Earlier this year, Fashioning an Ethical Industry (FEI) and London College of Fashion joined forces to produce Steps Towards Sustainability: Snapshot Bangladesh A resource for fashion students and educators.

the seeds for creating a vibrant, more sustainable fashion industry in Bangladesh have started to be sown

(Steps Towards Sustainability: Snapshot Bangladesh: pg. 4)

This must read report presents case studies as a snapshot that “[e]ducators and students can explore them from design, business and apparel management perspectives.” (Steps Towards Sustainability: Snapshot Bangladesh: pg. 6)

Case Study 1

People Tree: Designing differently

Case Study 2

New Look and Echotex: Addressing long hours, low pay and buying practices

Case Study 3

Aranya Crafts: Pioneers in natural dyes

 

Citation: Parker, E. (2011) Steps towards Sustainability in Fashion: Snapshot Bangladesh, edited by Hammond, L., Higginson, H. and Williams,D., London College of Fashion and Fashioning an Ethical Industry.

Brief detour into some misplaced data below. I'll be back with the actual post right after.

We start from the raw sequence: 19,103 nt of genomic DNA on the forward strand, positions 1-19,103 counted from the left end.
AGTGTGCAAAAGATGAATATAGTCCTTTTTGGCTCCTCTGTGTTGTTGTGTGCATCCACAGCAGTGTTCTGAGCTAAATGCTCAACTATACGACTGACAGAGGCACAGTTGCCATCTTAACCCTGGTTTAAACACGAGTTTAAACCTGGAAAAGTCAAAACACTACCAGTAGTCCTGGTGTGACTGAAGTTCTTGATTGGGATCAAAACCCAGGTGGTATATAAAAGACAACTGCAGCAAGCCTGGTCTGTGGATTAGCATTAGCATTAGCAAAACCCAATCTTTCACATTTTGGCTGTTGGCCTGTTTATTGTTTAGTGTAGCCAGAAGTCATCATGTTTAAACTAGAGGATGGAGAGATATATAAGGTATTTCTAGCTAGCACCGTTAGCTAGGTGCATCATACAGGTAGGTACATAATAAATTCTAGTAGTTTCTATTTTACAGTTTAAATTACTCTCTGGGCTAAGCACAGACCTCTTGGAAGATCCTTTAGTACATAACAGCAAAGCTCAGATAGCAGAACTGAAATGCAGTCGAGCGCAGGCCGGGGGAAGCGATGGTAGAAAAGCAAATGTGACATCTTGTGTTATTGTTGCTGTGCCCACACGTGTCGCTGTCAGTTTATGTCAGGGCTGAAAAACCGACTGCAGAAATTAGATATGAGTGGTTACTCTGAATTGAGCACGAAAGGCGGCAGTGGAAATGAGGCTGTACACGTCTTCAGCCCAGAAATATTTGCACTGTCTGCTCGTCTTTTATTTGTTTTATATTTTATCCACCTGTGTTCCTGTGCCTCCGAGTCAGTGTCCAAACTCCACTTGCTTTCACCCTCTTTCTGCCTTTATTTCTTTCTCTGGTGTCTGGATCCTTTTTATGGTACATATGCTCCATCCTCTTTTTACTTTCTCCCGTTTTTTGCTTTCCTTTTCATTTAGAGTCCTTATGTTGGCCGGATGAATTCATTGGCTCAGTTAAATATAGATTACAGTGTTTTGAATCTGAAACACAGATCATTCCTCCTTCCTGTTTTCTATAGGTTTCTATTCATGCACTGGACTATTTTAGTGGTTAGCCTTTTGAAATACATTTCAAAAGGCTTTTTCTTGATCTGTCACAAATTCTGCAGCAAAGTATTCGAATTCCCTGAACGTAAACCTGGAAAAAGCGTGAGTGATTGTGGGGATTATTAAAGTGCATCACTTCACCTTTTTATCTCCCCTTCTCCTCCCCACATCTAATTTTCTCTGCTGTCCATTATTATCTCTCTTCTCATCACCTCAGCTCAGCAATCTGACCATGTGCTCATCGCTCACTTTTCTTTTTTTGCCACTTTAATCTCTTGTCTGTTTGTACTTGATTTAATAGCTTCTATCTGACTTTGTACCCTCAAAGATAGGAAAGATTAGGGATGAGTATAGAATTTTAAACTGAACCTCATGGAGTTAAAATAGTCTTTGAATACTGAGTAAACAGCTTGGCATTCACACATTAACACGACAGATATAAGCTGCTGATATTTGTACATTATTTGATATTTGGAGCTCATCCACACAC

Bangladeshi labour activists face trial and wrongful detention on fabricated charges

The Clean Clothes Campaign (CCC) has reported today that Kalpona Akter and Babul Akhter of the Bangladesh Workers Solidarity Center (BCWS), alongside other Bangladeshi labour leaders, will be forced back into court next month to face fabricated charges filled against them by apparel suppliers such as Walmart.

You may recall their 30 day wrongful imprisonment last summer, coming out of the wide-scale worker protests that rocked the garment sector, or the illegal detention of BCWS organiser Aminul Islam and recent 4 month unlawful detention of Mushrefa Mishu of the Garment Workers Unity Forum.

The CCC reports that “[a]ll cases consist of a range of charges with punishments ranging from three months to ten years to life in prison. Some of the charges are punishable by death.” (CCC)

Although Walmart has claimed that their supplier has dropped the charges, CCC claims this is not the case.

Walmart is the largest buyer of Bangladeshi-made clothing. Speak up on behalf of these workers: take action.

Remember, you can still upload your photo and message to the SA Visual Lab in support of these workers. Visit the SA Bagladesh Project for more details.

We are not powerless…